Barton, Nicholas HIST Austria ; Shpak, Max
Within hybrid zones that are maintained by a balance between selection and dispersal, linkage disequilibrium is generated by the mixing of divergent populations. This linkage disequilibrium causes selection on each locus to act on all other loci, thereby steepening dines, and generating a barrier to gene flow. Diffusion models predict simple relations between the strength of linkage disequilibrium and the dispersal rate, σ, and between the barrier to gene flow, B, and the reduction in mean fitness, W̄. The aim of this paper is to test the accuracy of these predictions by comparison with an exact deterministic model of unlinked loci (r = 0.5). Disruptive selection acts on the proportion of alleles from the parental populations (p, q): W = exp[-S(4pq)(β)], such that the least fit genotype has fitness e(-S). Where β << 1, fitness is reduced for a wide range of intermediate genotypes; where β >> 1, fitness is only reduced for those genotypes close to p = 0.5. Even with strong epistasis, linkage disequilibria are close to σ2p'(i)p'(j)/r(ij), where p'(i), p'(j) are the gradients in allele frequency at loci i, j. The barrier to gene flow, which is reflected in the steepening of neutral dines, is given by B = ∫(-∞)(∞) (W̄(1/r̄)-1) dx, where r̄, the harmonic mean recombination rate between the neural and selected loci, is here 0.5. This is a close approximation for weak selection, but underestimates B for strong selection. The barrier is stronger for small β, because hybrid fitness is then reduced over a wider range of p. The widths of the selected dines are harder to predict: though simple approximations are accurate for β = 1, they become inaccurate for extreme β because, then, fitness changes sharply with p. Estimates of gene number, made from neutral dines on the assumption that selection acts against heterozygotes, are accurate for weak selection when β = 1; however, for strong selection, gene number is overestimated. For β > 1, gene number is systematically overestimated and, conversely, when β < 1, it is underestimated.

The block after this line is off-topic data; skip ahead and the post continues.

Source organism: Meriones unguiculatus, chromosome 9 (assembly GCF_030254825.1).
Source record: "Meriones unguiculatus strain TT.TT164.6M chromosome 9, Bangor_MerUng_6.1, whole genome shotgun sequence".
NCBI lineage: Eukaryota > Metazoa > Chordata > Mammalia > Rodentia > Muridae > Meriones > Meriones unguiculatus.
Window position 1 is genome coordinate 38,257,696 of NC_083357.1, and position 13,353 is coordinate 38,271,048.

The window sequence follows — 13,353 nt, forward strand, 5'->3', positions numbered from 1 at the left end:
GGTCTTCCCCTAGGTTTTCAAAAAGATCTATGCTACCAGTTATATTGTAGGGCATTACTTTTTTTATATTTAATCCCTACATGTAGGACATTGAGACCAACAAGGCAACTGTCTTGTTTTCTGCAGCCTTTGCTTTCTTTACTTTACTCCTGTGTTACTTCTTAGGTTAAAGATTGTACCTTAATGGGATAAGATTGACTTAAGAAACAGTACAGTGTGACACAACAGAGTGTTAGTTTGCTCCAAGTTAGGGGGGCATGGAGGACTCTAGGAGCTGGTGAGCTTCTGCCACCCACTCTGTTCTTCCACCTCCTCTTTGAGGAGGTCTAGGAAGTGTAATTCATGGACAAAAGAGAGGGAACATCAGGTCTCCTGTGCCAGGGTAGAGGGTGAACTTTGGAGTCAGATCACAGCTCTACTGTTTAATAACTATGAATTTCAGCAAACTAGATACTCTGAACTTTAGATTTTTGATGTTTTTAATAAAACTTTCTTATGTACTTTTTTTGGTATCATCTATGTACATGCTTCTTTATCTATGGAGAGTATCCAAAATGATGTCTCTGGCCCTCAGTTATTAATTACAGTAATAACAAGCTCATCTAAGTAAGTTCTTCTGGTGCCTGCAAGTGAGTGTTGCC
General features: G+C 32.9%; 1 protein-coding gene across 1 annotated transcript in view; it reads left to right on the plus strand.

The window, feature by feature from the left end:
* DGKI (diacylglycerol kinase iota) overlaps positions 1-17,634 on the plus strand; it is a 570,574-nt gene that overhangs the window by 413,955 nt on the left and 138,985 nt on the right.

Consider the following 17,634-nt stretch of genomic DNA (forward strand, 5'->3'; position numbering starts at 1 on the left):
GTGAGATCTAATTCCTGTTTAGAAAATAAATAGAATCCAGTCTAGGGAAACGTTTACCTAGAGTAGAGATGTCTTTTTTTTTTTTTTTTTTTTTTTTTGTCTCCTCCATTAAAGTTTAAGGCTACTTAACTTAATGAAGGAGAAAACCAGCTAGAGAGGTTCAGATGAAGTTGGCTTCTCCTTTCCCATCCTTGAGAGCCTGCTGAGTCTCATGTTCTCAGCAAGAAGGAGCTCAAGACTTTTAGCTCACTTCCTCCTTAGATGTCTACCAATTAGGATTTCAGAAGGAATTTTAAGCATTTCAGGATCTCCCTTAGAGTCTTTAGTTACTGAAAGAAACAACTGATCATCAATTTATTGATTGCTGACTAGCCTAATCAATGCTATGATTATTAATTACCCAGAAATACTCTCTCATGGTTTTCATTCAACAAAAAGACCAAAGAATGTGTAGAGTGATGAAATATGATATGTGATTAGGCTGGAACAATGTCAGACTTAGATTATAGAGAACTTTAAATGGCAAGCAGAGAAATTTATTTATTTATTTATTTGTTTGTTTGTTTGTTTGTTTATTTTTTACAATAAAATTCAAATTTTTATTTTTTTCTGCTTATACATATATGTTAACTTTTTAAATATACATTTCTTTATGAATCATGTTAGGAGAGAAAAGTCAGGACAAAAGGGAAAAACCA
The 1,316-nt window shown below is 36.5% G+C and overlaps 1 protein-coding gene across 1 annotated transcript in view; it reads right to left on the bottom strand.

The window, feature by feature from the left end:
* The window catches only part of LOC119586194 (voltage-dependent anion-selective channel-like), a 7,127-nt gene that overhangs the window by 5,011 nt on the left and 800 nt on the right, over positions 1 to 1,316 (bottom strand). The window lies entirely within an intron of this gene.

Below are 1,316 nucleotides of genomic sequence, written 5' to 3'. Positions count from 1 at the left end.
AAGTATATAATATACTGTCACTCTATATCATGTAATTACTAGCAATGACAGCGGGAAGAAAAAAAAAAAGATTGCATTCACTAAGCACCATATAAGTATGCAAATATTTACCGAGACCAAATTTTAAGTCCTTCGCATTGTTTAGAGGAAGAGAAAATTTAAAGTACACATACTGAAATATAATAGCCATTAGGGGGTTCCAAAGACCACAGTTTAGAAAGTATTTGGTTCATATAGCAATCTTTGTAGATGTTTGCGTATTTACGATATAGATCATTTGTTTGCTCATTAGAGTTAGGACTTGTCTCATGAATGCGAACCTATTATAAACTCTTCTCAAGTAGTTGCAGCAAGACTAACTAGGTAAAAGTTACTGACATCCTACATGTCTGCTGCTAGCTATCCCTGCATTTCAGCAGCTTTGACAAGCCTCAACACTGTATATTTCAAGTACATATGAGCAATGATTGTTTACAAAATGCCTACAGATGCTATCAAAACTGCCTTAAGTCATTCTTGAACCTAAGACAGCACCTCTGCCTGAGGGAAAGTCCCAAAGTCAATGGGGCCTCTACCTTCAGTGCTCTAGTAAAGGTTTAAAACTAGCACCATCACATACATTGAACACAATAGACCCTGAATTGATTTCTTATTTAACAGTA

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Barton NH, Shpak M. The effects of epistasis on the structure of hybrid zones. Genetical Research. 2000;75(2):179-198. doi:10.1017/S0016672399004334
Barton, N. H., & Shpak, M. (2000). The effects of epistasis on the structure of hybrid zones. Genetical Research, 75(2), 179–198. https://doi.org/10.1017/S0016672399004334
Barton, Nicholas H, and Max Shpak. “The Effects of Epistasis on the Structure of Hybrid Zones.” Genetical Research 75, no. 2 (2000): 179–98. https://doi.org/10.1017/S0016672399004334.
N. H. Barton and M. Shpak, “The effects of epistasis on the structure of hybrid zones,” Genetical Research, vol. 75, no. 2, pp. 179–198, 2000.
Barton NH, Shpak M. 2000. The effects of epistasis on the structure of hybrid zones. Genetical Research. 75(2), 179–198.
Barton, Nicholas H., and Max Shpak. “The Effects of Epistasis on the Structure of Hybrid Zones.” Genetical Research, vol. 75, no. 2, Cambridge University Press, 2000, pp. 179–98, doi:10.1017/S0016672399004334.